Altogether, through June of this calendar year, the Breeze has carried 182,976 persons between Turtle Beach Park and Morton’s Siesta Market in Siesta Village, the SCAT data note.
Demand strong for OnDemand service
Last week the News Leader also asked SCAT staff about ridership in the Siesta zone for the county’s new OnDemand service.
On June 5, Sarasota County Area Transit launched the OnDemand mobility option in four county zones.
From June 5 through July 11, 304 trips had been completed in the Siesta zone, SCAT reported.
The OnDemand services are being handled under county contract with a firm based in New York. They allow persons to reserve trips through a mobile app for Apple and Google devices and by phone (941-300-1553).
The cost for the service is $1.25.
“After you book a ride, the app will display your pickup spot — we’ll either give you the address or business name at your pickup spot to help you find it,” a county fact sheet says. “All pick-ups should be at your requested location or within a block.”
Further, the fact sheet notes that all the vehicles will be branded with the logo and colors of OnDemand by Sarasota County, so they should be easy to recognize.
A mini bus is being used for many of the trips, county documents also have indicated.
When the county commissioners approved the OnDemand proposal, they likened it to use of Uber and Lyft.
The hours for the OnDemand service are 5 a.m. to 10 p.m. Monday through Saturday and 6 a.m. to 9 p.m. on Sundays.
On July 13, Siesta resident Margaret Jean Cannon showed up in the afternoon at the County Administration Center in downtown Sarasota, prepared to offer comments during the public hearing on a petition for a pool on property located at 450 Beach Road. (See the related article in this issue.)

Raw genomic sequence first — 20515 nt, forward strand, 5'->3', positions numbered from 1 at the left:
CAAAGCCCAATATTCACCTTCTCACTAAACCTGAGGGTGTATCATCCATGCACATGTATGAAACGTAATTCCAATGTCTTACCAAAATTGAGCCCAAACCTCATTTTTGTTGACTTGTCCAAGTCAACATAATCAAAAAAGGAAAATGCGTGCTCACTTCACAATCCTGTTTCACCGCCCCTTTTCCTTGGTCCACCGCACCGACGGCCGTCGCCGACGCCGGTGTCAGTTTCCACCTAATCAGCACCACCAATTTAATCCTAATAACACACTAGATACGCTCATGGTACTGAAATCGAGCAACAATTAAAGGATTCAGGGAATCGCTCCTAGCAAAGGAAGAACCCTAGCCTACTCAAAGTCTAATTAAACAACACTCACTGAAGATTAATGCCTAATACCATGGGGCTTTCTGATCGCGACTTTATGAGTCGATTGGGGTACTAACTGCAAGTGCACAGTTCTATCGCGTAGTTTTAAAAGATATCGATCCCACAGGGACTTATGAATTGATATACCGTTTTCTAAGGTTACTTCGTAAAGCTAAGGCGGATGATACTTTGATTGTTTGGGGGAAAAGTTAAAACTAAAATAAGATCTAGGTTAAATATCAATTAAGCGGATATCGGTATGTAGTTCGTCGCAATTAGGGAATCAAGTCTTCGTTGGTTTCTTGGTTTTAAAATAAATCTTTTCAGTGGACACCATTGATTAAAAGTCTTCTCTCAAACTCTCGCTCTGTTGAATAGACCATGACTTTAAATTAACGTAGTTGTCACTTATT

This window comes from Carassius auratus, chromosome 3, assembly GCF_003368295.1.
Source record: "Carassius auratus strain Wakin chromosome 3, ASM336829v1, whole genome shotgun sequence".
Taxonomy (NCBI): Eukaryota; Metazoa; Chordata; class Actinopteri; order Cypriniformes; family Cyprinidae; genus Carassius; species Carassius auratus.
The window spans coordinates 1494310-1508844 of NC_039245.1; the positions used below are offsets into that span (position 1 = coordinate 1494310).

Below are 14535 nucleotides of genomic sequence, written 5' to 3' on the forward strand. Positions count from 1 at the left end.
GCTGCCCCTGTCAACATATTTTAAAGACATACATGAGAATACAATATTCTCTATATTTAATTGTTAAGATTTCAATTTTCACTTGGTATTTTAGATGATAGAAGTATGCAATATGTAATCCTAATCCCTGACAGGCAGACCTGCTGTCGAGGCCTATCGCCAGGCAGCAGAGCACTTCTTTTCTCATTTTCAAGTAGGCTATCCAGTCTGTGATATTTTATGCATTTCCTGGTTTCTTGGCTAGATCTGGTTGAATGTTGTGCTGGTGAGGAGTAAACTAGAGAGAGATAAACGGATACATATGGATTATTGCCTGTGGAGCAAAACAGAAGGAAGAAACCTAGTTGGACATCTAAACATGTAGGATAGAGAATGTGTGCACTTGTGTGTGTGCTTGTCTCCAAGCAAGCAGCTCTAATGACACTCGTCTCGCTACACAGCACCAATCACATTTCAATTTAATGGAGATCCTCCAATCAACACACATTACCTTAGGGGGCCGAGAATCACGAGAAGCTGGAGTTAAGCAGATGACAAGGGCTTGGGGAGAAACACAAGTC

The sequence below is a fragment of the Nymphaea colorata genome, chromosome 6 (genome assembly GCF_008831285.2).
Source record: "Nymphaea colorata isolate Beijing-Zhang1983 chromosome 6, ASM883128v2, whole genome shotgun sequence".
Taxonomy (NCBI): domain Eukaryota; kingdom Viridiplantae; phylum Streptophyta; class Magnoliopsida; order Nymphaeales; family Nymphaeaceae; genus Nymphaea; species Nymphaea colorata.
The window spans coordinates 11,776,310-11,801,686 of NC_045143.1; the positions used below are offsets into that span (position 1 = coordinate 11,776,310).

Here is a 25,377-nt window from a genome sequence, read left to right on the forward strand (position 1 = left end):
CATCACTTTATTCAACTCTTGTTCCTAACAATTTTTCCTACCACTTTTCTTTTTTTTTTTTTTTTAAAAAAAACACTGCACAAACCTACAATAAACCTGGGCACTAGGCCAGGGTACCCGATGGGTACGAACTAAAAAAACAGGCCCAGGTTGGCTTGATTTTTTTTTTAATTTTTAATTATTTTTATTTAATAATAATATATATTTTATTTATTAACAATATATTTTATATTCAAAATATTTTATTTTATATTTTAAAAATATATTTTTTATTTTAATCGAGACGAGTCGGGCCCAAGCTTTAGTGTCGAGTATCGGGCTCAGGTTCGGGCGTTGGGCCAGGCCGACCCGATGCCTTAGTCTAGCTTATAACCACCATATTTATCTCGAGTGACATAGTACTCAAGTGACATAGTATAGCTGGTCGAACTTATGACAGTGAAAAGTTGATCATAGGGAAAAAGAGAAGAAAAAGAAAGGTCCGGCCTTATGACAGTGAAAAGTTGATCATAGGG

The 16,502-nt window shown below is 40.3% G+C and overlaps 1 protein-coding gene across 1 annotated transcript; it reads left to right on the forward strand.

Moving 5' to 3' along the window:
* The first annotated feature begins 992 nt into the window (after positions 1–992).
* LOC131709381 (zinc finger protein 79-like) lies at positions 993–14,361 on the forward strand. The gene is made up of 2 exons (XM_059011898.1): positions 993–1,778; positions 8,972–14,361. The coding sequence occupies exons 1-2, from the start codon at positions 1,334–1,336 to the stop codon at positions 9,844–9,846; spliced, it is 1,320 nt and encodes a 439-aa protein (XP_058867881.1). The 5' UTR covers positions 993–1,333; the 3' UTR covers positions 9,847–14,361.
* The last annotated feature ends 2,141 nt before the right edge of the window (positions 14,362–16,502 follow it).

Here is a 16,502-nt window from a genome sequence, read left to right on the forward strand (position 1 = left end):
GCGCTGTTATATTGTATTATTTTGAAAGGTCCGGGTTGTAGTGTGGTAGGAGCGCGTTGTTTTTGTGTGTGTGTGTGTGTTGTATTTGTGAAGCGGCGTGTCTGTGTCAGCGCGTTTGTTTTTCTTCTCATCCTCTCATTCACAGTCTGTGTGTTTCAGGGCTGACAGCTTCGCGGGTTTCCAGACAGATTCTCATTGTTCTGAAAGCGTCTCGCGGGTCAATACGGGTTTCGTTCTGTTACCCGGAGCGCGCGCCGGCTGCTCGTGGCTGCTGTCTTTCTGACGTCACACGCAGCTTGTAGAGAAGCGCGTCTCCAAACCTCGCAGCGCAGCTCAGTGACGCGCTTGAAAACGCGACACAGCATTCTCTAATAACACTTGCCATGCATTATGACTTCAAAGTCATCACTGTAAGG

A formal county notice she received in the mail stated that the hearing was scheduled for the County Commission’s afternoon session that day. (As a homeowner within 750 feet of the site of the proposed pool, she received the formal notification of the hearing, per county regulations.)
When she arrived, however, she learned from her fellow Siesta Key Association leaders — Catherine and Robert Luckner — that the hearing was conducted during the morning session; the variance was approved on a 4-1 vote.
Cannon decided to address the commissioners anyway, pointing to the error in the letter.
She told them that even though they had made their decision, she wanted her comments “on the record.”
Showing the board members an aerial map, she said the condominium complex where she lives was built in 1986. “There’s been a moratorium for some time,” she stressed, in regard to new construction in that floodplain.
Past commissioners, Cannon continued, “thought wisely” in denying variances. Just a couple of years ago, she pointed out, the board turned down a request for a pool in the same general portion of Beach Road.
“We have a potential problem,” she added. With the commissioners having approved this latest request, for the condominium complex at 450 Beach Road, other property owners in the vicinity will ask for pools, as well, Cannon said.
Chair Alan Maio did ask Matt Osterhoudt, director of the county’s Planning and Development Services Department, to try to find out why the letter Cannon received from staff had the wrong time for the hearing.
Lifeguard competition returns to Siesta
Siesta Beach hosted the state’s top lifeguards for the 2021 United States Lifesaving Association (USLA) James “Mac” McCarthy Memorial Surf Lifeguard Championships July 21 and July 22, Sarasota County staff announced.
The two-day event was designed “to showcase the skills and abilities of lifeguards as they compete in swimming, running, paddling, rowing, and water rescue events,” a county news release explained. The competition served as the Southeast Regional championships for USLA competitors. Top finishers in each event qualified to compete in the 2021 USLA National Lifeguard Championships, which will be held Aug. 4 to Aug. 7 at South Padre Island in Texas.
Several Sarasota County lifeguards were expected to participate in the various events throughout the competition, the county release added.
“Hosting this competition gives Sarasota County the opportunity to thank lifeguards for all they do to protect citizens and visitors alike along our beaches and those across the state,” said Sarasota County Fire Chief Michael Regnier in the release.
This year marked the third time the competition has been held on Siesta Beach. The last time the event was conducted in Sarasota County was 2016, the release noted.